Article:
Can’t Talk, Eating…


I may have hinted before in an earlier post about my unhealthy relationship with food. First of all, I must stress I am within my body mass index, I exercise regularly and pretty much eat less than 1,750 calories a day (more often than not). But I struggle with it – and every single waking hour I am trying to abstain at least in some way. What I really want to talk about is how much I like food. And I don’t mean in a ‘foodie’ way. If you served me up something remotely ‘nouvelle cuisine’, you’d probably get short shrift from me. I just enjoy eating.

When I was a child, my mother used to have to serve me up a dinner plate the size of my older brother’s or I would complain bitterly (he was seven years older than me). What I especially enjoyed (and still do) was carbohydrates – give me potato, pasta, rice and I’m happy – but especially bread. I adore bread. The biggest issue I have with food is how fast I eat it; partly this is due to always being on the go and having somewhere else to be. The thing is, I eat so fast, I hardly taste it (and that can’t be a good thing). There is simply no possibility of me chewing each mouthful of food twenty times – I’ve tried, and I just don’t relish the food as much as I would had I eaten it quickly.

Once, my husband was eating a small packet of ‘Love Hearts’; I don’t know why, he’d probably stolen them from one of the children. He proceeded to lovingly hand me one of the sweets but was quite incensed when I stuffed it in my mouth without even reading the inscription. Unfortunately, even romance has to come second to the act of eating.

I think the problem is, I really see food as fuel. I’m not one of these ‘foodie’ people who is obsessed with the blend of flavours and the attractive way food is presented. All I know is that I am hungry; I can physically feel my blood sugar begin to drop and I know that my body requires more fuel before it is able to function properly. So I want to get that food in quickly, then I can get about my business. Don’t get me wrong, I like going to nice restaurants as much as the next person. I like to see a well-structured plate of food with interesting flavours buzzing around my mouth (particularly because I don’t/can’t cook that way, so it makes a pleasant change). But I still need to eat it fast, and I like to feel I have been served an adequate amount – otherwise I end up with a dangerous case of plate-envy. And you wouldn’t want to be around for that.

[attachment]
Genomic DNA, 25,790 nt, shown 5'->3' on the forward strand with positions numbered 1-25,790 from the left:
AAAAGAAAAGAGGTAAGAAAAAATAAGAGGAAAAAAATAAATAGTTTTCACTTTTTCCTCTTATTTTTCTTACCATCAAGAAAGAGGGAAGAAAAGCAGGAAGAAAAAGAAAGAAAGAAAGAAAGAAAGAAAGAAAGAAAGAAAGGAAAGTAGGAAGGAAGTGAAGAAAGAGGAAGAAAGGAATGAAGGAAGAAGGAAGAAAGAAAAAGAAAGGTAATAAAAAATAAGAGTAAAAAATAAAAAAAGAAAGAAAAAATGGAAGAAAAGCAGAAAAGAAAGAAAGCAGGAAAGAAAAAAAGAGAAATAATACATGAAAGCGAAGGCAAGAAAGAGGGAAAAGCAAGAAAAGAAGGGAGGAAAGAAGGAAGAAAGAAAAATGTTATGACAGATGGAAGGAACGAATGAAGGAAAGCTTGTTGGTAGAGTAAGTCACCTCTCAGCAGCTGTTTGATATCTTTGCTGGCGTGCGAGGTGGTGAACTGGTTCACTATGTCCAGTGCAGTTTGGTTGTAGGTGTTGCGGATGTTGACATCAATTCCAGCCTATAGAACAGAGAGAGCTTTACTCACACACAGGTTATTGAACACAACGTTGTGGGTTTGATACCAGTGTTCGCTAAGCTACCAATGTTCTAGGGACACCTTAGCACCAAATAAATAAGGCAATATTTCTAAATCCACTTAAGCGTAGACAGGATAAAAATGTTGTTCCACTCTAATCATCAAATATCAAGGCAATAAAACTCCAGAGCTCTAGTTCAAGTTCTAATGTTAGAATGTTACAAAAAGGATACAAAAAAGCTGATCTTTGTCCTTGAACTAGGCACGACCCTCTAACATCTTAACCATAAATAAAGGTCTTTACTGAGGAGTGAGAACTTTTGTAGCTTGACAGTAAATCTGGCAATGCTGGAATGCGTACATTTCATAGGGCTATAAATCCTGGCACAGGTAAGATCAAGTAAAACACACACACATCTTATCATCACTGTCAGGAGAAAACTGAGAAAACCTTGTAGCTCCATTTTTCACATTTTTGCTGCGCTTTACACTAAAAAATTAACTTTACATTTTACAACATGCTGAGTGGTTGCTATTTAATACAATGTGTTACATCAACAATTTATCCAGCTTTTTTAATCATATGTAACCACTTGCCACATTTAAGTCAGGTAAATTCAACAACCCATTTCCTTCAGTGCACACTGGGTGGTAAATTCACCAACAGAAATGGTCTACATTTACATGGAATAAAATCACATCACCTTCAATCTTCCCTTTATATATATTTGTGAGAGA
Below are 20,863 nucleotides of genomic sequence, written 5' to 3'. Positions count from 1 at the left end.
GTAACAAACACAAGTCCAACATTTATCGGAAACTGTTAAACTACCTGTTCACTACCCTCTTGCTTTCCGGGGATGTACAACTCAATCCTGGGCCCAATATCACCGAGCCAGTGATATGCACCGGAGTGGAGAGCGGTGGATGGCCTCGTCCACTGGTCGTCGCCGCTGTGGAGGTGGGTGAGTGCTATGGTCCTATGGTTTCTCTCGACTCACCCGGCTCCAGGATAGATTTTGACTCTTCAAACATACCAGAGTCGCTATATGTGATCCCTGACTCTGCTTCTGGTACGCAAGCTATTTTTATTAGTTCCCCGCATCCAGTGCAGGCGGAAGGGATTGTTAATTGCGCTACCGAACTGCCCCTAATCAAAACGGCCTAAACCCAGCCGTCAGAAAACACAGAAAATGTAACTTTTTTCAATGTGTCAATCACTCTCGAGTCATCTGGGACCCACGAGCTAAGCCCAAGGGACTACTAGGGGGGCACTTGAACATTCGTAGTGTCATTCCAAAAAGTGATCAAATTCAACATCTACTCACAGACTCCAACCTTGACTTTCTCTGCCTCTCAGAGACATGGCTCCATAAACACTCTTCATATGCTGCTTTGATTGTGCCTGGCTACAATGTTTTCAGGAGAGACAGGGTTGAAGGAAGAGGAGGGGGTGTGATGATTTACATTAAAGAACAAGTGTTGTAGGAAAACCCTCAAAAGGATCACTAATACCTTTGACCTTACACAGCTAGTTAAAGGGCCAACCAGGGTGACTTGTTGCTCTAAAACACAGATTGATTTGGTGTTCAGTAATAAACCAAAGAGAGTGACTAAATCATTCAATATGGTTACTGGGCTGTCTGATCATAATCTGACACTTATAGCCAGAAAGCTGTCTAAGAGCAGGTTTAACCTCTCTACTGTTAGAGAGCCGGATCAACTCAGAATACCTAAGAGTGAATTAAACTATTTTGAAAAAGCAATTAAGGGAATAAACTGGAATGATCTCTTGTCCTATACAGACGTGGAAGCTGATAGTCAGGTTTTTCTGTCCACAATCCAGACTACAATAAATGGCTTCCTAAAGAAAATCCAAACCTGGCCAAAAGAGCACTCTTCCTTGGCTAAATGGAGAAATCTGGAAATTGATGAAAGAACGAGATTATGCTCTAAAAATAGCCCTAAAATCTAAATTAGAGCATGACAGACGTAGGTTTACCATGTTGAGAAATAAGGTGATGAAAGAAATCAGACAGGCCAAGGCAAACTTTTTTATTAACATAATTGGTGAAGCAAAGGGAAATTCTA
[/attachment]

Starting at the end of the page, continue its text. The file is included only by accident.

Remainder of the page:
I once met somebody who saw eating as a chore – she wished food could come in tablet-form so she could just pop one in her mouth and forego the experience of sitting at a table and working her way through a plate of food. Well let me reassure you, I certainly don’t feel like that! Eating is great; it provides a nice little indicator of how far you are through the day and breaks that day up very nicely. I love to sit at the table eating a meal and having a chat, that’s the best part of going out and catching up with a friend. And sitting down with your family to discuss your day over food is also a pleasant pastime. I just want to ensure there is enough on that plate.

Another reason I realise my relationship with food may be fairly unhealthy is that there are virtually no foods that I don’t like. I just don’t have a fussy palate – I’m your ideal dinner guest; serve it up and I’ll eat it. Apart from peanut butter and fried insects, I can pretty much eat anything. And even those I could probably eat if I were hungry enough. What’s more, I rarely lose my appetite. No strain of virus or bacteria seems to be strong enough to wipe my appetite out – only a stomach bug which actually results in vomiting can do it. And even if I’m feeling horribly depressed or anxious, I will just consume more food. Trust me, I can eat through the very worst of times.

Adversely though, I’m against ‘all you can eat’ restaurants. I don’t think it is correct that an immeasurable amount of food is placed within my reach – all of which I want to devour. All of which I feel I should devour just to get my money’s worth. I can’t stand that you really do feel obliged to eat all you can eat. Because I will. I once read that they make cat food taste disgusting because cats don’t have a ‘full-up’ button and will just eat excessively if given a chance. If that’s true, I think I’m much like a cat; I don’t know when to stop. And I can’t tolerate that in a buffet restaurant, you’re so hideously full, you’re having to throw away perfectly good food just so you can leave enough room to try something else! That just isn’t right. There are starving people in the world, after all.

People tell me I’m a bit of a nightmare if I haven’t eaten. I turn into a complete witch if I stray over my allocated mealtime. There’s something about being hungry that just makes me mad. It’s terrible. But perhaps I don’t really have a problem with food as such, I just don’t like to be separated from it for too long. In essence, I’m a fairly healthy person who usually eats the right amount and exercises enough to sustain her body and keep it at the right weight. Just don’t make me hungry – you wouldn’t like me when I’m hungry.

4 thoughts on “Can’t Talk, Eating…

  1. Am I bad person for finding this hilarious? I’m like you at times when it comes to eating, ESPECIALLY with chocolate. I remember this conversation my brain had with my mouth once:

    Brain = “Mouth, slow the hell down and enjoy this for once!”
    Mouth = “Uh-uh, ain’t got time for that, Stomach says hurry up. Plus we’ve still got six chunks to go.”

    My mouth knows the bare minimum amount of chews needed before it can send food down to my stomach.

    Liked by 1 person

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